The capabilities of Microsoft's Azure cloud platform recently got enhanced with an expansion to the SQL Data Warehouse compute power. Now, a more general change brings much improved networking throughput to Linux and Windows virtual machines on Azure.
This set of optimizations has been deployed across the entire Azure computing fleet, translating into "up to 25 Gbps of networking throughput", which is, according to Microsoft, "the fastest published speed between VMs in the public cloud."
The software giant has provided a handy table, outlining the expected speeds:
|Max cached and
local disk throughput
IOPS / MBps
(cache size in GB)
IOPS / MBps
Max NICs /
|Standard_DS15_v2||20||140||280||40||80,000 / 640
|64,000 / 960||8 / 20,000|
|Standard_GS5||32||448||896||64||160,000 / 1,600
|80,000 / 2,000||8 / 20,000|
|Standard_M64ms||64||1792||2048||32||80,000 / 800
|40,000 / 1,000||32 / 16,000|
|Standard_128M128s||128||2048||4096||64||160,000 / 1,600
|80,000 / 2,000||32 / 25,000|
These improvements will be seen across VMs of all sizes running Windows, as well as those running Linux distributions such as the recently Windows Store-published Ubuntu, CentOS, and Red Hat.
In conjunction with this more general set of upgrades to VMs, a capability called Accelerated Networking (AN) is now generally available for Windows VMs, and is entering an expanded Public Preview for Linux VMs. In its own words, Microsoft describes AN as:
AN provides very low latency and jitter networking performance via Azure's in-house programmable hardware and technologies such as SR-IOV. Also, by moving much of the SDN stack into hardware, compute cycles are reclaimed by end user applications putting less load on the VM.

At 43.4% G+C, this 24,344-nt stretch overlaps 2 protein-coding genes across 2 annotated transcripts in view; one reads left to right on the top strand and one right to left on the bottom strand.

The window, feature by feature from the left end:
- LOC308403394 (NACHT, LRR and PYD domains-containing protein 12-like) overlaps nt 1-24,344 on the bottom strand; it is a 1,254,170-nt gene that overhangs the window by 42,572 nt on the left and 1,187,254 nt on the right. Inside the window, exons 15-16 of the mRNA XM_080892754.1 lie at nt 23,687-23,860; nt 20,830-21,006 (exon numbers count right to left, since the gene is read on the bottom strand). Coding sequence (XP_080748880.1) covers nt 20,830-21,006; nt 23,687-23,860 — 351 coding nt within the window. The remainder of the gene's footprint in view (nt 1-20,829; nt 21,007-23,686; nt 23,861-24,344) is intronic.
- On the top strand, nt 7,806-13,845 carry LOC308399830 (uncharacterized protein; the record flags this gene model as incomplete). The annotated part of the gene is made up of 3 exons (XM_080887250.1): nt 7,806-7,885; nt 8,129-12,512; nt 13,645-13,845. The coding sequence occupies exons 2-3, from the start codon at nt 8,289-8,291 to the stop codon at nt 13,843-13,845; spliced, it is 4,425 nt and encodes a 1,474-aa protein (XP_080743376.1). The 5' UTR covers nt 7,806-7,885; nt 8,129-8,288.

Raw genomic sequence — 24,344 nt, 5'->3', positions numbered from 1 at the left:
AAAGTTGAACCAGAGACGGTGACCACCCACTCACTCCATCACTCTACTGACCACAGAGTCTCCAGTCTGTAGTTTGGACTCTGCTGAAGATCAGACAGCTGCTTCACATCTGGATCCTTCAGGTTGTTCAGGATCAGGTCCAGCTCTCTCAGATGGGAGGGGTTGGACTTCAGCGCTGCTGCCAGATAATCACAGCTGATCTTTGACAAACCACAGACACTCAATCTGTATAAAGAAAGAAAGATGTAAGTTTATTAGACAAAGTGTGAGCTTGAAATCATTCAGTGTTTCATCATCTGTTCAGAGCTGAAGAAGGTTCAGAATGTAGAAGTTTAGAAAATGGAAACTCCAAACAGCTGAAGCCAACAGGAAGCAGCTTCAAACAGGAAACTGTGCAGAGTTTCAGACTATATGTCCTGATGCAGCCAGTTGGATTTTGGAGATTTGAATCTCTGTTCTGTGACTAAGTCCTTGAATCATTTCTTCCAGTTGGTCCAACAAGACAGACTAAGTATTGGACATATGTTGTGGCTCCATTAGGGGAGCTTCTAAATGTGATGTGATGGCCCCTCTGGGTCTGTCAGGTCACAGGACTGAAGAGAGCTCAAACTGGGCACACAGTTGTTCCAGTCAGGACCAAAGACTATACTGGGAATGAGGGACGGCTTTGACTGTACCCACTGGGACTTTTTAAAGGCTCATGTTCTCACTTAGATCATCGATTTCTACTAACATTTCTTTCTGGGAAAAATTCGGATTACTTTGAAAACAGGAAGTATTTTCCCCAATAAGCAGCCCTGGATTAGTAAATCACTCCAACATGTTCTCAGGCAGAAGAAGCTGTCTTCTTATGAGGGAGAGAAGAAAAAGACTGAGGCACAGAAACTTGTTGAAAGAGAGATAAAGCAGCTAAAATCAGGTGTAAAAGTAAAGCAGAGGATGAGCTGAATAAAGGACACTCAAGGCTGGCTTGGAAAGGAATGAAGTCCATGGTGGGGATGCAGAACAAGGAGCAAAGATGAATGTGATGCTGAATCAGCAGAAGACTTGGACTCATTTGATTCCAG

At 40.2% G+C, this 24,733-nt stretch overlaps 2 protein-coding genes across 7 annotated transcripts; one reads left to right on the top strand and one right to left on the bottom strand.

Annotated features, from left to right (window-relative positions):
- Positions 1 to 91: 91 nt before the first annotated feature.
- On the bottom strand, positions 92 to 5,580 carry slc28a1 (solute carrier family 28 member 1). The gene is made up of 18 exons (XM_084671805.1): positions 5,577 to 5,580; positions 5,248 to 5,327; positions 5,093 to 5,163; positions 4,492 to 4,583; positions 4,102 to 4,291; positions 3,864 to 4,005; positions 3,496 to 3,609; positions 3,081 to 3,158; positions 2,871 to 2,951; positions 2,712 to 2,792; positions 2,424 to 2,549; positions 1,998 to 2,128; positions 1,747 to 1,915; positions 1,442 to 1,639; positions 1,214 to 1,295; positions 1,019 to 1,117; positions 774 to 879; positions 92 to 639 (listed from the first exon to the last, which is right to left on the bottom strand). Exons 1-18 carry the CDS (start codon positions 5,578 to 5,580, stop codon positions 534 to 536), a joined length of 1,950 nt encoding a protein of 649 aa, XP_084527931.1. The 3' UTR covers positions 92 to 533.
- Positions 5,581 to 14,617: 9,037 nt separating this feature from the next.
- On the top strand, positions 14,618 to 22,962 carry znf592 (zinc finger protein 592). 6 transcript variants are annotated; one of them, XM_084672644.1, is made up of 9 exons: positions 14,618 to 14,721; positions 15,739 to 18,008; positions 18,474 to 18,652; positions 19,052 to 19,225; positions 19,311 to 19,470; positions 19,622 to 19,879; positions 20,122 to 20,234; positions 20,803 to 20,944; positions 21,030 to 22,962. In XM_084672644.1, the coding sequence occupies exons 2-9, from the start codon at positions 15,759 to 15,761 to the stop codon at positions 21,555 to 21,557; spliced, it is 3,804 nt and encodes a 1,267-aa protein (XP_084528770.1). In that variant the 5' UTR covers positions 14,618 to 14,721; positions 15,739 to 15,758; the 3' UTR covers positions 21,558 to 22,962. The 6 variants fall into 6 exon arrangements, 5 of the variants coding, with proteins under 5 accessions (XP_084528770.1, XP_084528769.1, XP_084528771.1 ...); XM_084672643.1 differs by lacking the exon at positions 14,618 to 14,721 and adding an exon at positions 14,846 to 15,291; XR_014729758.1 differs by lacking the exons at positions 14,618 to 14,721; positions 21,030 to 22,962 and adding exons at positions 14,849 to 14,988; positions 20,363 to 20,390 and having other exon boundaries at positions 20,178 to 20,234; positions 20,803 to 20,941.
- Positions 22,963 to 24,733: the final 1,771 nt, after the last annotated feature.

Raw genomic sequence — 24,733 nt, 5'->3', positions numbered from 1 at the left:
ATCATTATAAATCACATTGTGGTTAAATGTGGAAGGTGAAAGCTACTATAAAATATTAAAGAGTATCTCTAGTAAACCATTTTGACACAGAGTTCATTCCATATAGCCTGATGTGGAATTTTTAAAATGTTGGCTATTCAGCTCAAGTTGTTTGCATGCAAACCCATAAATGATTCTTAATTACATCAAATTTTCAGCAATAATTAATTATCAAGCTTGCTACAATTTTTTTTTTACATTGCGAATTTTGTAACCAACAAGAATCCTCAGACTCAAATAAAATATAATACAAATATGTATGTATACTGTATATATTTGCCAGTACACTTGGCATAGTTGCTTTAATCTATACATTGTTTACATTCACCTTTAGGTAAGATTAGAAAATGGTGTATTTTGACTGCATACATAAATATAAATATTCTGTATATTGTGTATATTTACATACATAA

As an example of AN’s performance advantage, a growing number of Azure SQL services in production today have achieved an amazing 70% improvement in several benchmarks. This clearly demonstrates real world performance benefits for customers looking to run latency sensitive workloads in the cloud.
Currently, Accelerated Networking is available for Windows VMs in "most regions", with the same feature for Linux VMs - running CentOS, Red Hat, Ubuntu or SLES - being listed as available in "multiple regions". The only indication as to exactly which the "multiple regions" construction is referring to comes from a linked page from September of last year. Said page lists Linux support in US South and US West 2, with support via PowerShell only listed as Europe West, UK West, Canada Central, US East 2, Japan East, Europe North, US Central, US West, US West Central, UK South, and India Central.
Support for other Unix-based systems such as FreeBSD is said to be "coming soon" via another set of updates. More details about the signup process for the Accelerated Network preview can be found here.